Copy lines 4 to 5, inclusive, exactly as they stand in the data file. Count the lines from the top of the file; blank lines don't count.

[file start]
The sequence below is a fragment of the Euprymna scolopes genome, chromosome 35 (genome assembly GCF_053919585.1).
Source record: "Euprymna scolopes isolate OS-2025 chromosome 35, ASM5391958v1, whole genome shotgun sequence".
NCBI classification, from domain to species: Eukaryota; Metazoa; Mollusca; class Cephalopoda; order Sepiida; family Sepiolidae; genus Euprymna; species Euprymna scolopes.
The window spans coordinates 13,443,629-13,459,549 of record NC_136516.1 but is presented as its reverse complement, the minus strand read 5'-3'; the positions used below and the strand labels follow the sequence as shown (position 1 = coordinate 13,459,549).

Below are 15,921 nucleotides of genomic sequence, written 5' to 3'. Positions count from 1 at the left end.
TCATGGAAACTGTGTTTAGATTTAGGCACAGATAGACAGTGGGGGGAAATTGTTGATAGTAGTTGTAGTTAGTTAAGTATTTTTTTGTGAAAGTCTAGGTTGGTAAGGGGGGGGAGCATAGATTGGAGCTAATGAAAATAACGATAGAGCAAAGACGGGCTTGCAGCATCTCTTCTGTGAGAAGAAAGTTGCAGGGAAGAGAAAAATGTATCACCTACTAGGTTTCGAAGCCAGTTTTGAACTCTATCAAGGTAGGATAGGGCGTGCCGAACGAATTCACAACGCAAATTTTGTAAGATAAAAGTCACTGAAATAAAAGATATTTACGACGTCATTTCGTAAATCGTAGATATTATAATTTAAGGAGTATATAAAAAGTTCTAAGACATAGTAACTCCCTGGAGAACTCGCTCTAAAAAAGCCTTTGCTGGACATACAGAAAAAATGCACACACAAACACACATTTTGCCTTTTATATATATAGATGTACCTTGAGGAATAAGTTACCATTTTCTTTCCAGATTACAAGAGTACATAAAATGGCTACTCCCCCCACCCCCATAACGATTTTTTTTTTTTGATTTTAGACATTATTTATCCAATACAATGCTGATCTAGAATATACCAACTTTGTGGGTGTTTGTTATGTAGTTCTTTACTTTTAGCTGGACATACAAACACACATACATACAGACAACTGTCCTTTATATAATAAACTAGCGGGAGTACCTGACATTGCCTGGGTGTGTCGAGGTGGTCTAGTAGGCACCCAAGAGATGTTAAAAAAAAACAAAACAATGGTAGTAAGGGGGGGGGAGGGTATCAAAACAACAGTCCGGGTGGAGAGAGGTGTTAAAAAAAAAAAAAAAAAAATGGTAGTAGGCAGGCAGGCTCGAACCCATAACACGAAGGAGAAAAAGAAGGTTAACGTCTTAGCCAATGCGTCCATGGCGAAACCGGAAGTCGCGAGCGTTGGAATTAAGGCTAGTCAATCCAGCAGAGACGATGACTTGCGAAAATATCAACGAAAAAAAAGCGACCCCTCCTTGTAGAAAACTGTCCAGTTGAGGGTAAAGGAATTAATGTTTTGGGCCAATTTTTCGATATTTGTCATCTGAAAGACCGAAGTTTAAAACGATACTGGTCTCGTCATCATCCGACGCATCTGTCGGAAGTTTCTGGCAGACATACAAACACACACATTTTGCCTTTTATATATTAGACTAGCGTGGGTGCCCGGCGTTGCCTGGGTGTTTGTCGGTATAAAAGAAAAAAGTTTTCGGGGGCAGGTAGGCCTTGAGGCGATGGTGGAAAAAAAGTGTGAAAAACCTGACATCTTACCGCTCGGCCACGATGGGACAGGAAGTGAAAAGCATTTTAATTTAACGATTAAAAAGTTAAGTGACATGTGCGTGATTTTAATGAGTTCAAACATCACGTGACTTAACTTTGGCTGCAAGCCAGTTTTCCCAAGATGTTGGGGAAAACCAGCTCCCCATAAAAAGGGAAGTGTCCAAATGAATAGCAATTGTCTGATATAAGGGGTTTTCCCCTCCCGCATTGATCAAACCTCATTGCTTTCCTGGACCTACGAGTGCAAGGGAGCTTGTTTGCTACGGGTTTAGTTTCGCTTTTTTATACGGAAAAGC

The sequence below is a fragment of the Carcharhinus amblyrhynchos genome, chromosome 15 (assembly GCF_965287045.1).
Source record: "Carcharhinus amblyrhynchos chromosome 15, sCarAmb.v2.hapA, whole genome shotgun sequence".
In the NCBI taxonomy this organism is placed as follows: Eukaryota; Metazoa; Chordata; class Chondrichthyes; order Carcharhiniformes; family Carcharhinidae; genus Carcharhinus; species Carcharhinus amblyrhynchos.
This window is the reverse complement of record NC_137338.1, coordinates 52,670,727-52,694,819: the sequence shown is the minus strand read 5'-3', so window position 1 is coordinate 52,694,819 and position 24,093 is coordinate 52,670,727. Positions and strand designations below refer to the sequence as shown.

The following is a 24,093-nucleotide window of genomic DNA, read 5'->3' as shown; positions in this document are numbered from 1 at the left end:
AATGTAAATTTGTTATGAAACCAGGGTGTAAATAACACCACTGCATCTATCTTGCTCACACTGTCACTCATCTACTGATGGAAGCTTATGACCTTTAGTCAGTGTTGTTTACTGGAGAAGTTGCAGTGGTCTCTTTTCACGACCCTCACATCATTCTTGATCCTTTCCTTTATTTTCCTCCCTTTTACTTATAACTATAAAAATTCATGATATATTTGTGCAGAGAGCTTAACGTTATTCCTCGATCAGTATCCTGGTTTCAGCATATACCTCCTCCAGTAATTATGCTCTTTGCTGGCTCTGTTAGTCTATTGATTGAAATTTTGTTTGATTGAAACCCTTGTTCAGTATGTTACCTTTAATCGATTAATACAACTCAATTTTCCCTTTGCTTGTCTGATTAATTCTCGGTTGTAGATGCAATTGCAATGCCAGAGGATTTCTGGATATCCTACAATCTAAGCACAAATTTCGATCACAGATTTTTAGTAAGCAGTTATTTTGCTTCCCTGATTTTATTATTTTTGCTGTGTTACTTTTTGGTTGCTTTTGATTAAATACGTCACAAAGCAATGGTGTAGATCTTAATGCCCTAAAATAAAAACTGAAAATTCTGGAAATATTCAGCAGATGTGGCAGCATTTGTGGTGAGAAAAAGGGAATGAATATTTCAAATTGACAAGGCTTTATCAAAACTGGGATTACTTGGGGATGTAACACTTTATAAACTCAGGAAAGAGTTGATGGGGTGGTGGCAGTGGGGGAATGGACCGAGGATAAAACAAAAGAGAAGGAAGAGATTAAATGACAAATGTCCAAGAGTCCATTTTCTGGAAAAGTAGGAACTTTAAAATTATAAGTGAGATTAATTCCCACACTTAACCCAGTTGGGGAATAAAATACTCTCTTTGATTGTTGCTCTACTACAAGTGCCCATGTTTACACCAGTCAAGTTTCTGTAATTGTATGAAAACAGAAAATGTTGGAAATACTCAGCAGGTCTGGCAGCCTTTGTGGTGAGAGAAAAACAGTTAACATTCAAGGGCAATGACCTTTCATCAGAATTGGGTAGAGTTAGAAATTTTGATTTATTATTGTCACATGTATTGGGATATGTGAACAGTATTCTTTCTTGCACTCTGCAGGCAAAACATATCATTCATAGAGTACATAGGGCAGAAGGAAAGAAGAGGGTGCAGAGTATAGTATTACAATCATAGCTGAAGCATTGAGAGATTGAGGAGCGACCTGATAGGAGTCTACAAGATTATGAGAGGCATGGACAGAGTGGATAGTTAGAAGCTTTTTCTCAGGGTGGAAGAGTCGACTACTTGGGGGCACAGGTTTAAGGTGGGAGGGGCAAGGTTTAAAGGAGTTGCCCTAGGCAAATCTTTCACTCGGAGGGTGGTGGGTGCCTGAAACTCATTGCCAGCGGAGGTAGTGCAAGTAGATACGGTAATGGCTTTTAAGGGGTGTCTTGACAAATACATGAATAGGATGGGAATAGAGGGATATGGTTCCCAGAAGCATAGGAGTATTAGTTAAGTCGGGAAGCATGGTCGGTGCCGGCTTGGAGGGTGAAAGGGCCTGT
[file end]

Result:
The window spans coordinates 13,443,629-13,459,549 of record NC_136516.1 but is presented as its reverse complement, the minus strand read 5'-3'; the positions used below and the strand labels follow the sequence as shown (position 1 = coordinate 13,459,549).

Below are 15,921 nucleotides of genomic sequence, written 5' to 3'. Positions count from 1 at the left end.